What physicists can learn from shark intestines

What physicists can learn from shark intestines

Different types of sharks have intestines with different spiral patterns that favor fluid flow in one direction. Ido Levin and his colleagues are recreating those shapes using a 3D printer to study the unique fluid flow inside the spirals. Credit: Ido Levin.

In 1920, inventor Nikola Tesla patented a type of pipe called a “valvular conduit”, built to draw fluid in one direction without any moving parts or additional energy, and has applications from soft robotics to medical implants.

In 2021, scientists discovered that the spiral intestine of a shark works much the same way, favoring the flow of fluid in one direction – from the head to the pelvis. Ido Levin, a physicist in Sarah Keller’s lab at the University of Washington, became interested in the flow of fluid physics through these shark spirals. He will present how 3D printed models of shark intestines are helping them learn how these spirals work on Monday, February 20 at the 67th Annual Meeting of the Biophysical Society in San Diego, California.

Levin explained that “the researchers of the 2021 study attached a tube to the shark’s intestines, and they added water with glycerin – a very viscous fluid – through these pipes. And they showed that if you connect these intestines in the same direction as the digestive tract, you get fluid flows faster than if you connect them the other way.”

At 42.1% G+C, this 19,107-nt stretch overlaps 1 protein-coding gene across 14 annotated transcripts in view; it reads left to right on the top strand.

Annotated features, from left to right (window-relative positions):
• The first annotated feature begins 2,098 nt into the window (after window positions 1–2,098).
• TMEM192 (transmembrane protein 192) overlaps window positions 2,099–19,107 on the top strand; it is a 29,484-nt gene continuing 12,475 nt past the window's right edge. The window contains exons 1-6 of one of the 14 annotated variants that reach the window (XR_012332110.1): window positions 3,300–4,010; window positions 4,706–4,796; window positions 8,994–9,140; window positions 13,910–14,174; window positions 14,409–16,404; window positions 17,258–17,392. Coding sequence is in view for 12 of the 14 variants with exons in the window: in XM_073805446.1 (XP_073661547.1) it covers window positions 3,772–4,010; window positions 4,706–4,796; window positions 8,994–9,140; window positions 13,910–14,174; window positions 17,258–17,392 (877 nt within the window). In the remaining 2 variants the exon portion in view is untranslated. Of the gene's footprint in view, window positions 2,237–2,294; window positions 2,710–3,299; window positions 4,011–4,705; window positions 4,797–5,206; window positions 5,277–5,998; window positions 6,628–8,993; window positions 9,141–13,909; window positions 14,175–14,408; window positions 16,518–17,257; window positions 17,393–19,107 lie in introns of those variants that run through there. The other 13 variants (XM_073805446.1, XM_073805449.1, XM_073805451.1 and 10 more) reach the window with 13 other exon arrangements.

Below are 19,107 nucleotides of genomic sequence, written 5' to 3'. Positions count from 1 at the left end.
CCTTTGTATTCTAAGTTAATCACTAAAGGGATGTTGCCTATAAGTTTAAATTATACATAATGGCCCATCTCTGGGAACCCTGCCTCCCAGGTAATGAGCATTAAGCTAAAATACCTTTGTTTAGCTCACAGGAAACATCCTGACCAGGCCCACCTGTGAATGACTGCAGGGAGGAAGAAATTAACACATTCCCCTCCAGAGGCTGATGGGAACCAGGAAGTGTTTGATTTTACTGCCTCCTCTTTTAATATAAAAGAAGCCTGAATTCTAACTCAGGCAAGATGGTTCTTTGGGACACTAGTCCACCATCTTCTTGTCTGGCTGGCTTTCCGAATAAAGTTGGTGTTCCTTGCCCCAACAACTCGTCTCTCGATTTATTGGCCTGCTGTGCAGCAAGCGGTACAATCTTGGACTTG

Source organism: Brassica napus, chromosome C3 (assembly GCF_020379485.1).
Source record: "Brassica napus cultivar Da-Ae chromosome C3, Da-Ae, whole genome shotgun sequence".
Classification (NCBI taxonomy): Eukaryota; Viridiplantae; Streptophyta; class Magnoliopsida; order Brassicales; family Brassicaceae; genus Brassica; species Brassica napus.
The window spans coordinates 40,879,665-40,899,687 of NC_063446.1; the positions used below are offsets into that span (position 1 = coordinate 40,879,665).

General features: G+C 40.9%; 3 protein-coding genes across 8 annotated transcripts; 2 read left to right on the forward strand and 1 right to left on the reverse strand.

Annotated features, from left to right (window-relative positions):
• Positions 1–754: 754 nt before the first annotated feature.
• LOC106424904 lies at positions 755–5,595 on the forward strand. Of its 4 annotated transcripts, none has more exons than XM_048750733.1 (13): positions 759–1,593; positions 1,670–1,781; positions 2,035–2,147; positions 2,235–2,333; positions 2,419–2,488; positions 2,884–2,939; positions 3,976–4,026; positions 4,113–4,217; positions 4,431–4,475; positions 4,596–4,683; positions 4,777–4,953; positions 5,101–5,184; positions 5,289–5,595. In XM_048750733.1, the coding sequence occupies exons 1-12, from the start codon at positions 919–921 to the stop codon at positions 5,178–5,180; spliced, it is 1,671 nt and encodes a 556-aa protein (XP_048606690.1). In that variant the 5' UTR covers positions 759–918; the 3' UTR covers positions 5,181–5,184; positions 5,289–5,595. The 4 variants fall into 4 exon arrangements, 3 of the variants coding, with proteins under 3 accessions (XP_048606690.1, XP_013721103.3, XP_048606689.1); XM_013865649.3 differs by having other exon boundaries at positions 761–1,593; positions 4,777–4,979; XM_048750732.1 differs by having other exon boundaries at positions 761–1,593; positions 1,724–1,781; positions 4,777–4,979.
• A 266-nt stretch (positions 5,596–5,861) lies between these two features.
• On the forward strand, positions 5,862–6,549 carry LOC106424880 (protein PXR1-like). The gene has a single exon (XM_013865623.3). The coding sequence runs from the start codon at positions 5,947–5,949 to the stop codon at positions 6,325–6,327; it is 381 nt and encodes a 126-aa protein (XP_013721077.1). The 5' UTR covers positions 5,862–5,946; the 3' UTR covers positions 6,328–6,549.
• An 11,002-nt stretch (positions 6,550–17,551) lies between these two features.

“We thought this was very interesting from a physics point of view… One of the theorems in physics actually says that if you take a pipe, and if you flow a fluid very slowly through it, you will have the same flow if you invert you it. So we were very surprised to see experiments that contradict the theory. But then you remember that the intestines are not made of steel – they are made of something soft, so even though fluid flows through the pipe, he deformed it.”

To study fluid dynamics through spiral pipes, Levin and Keller collaborated with colleagues in the Nelson Group at the University of Washington to create soft, 3D structures that mimic features of shark intestines. “15 or 20 years ago, trying to recreate these shapes in artificial materials was impossible,” Levin said.

When they used a rigid material to 3D print the shapes, there was no difference in fluid flow in one direction or the other. However, printing the shapes using a softer elastomer resulted in faster fluid flow in one direction. Using these 3D printed structures, the team is studying how the radius, pitch and thickness of the inner structure affects fluid flow.

With the softer materials, they can also study the coupling between the flow rate and how the pipe deforms. Understanding these parameters will help engineer similar structures that can be used for things like soft robotics.

Until recently, robots were made with rigid materials and hinges. But using soft materials that can be deformed in different ways, as an octopus does, opens up a whole world of possibilities, explains Levin, “this is one step forward to try to understand the basic mechanics of the interaction between the membranes and the understand flow.” One day, this seemingly simple system could control industrial or medical devices.

More information:
Conference: www.biophysics.org/2023meeting#/

Samantha C. Leigh et al, Shark’s spiral intestine may work as Tesla valves, Proceedings of the Royal Society B: Biological Sciences (2021). DOI: 10.1098/rspb.2021.1359

Available from the Biophysical Society

Quote: What physicists can learn from shark intestines (2023, February 18) retrieved on February 18, 2023 from https://phys.org/news/2023-02-physicists-shark-intestines.html

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